Uncovering deep mysteries: The underwater life of an amphibious louse

Publication Type:Journal Article
Year of Publication:2014
Authors:M. Soledad Leonardi, Lazzari C. R.
Journal:Journal of Insect Physiology
Pagination:164 - 169
Date Published:Jan-12-2014
Short Title:Journal of Insect Physiology
Full Text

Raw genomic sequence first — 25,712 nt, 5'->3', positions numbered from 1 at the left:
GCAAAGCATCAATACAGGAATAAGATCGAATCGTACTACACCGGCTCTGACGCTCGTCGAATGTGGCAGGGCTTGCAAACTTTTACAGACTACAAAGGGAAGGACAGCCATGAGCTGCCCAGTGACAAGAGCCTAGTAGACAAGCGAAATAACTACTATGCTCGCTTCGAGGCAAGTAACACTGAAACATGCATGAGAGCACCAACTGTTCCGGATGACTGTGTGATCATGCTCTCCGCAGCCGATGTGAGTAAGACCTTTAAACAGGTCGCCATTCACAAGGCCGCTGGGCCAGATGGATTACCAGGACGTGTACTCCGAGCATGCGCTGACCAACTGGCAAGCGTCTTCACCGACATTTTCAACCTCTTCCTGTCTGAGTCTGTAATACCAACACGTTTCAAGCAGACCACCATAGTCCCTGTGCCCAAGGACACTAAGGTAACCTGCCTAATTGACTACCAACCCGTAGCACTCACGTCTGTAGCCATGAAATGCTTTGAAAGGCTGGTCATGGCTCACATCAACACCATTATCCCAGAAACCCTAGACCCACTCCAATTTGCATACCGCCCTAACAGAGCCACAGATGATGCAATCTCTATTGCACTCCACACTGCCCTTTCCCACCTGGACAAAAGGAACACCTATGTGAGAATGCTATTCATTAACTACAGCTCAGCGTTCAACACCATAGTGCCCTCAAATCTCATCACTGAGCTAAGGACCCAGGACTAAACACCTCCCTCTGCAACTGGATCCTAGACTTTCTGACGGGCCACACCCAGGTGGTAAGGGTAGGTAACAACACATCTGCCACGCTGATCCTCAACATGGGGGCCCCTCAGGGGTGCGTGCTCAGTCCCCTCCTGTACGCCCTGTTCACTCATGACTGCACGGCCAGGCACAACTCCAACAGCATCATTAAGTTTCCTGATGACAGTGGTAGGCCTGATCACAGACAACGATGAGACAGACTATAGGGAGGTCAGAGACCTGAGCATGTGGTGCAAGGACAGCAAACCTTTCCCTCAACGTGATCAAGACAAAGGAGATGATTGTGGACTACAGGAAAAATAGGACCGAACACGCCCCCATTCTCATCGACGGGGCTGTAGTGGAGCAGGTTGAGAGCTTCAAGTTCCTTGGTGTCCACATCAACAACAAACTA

Despite the incredible success of insects in colonizing almost every habitat, they remain virtually absent in one major environment – the open sea. A variety of hypotheses have been raised to explain why just a few insect species are present in the ocean, but none of them appears to be fully explanatory. Lice belong- ing to the family Echinophthiriidae are ectoparasites on different species of pinnipeds and river otters, i.e. they have amphibious hosts, who regularly perform long excursions into the open sea reaching depths of hundreds of meters (thousands of feets). Consequently, lice must be able to support not only changes in their surrounding media, but also extreme variations in hydrostatic pressure as well as breathing in a low oxygen atmosphere. In order to shed some light on the way lice can survive during the diving excursions of their hosts, we have performed a series of experiments to test the survival capability of different instars of Antarctophthirus microchir (Phthiraptera: Anoplura) from South American sea lions Otaria flavescens, when submerged into seawater. These experiments were aimed at analyzing: (a) immersion tolerance along the louse life; (b) lice’s ability to obtain oxygen from seawater; (c) physiological responses and mechanisms involved in survival underwater. Our experiments showed that the forms present in non- diving pups – i.e. eggs and first-instar nymphs – were unable to tolerate immersion in water, while fol- lowing instars and adults, all usually found in diving hosts, supported it very well. Furthermore, as long as the level of oxygen dissolved in water was higher, the lice survival capability underwater increased, and the recovery period after returning to air declined. These results are discussed in relation to host ecology, host exploitation and lice functional morphology.

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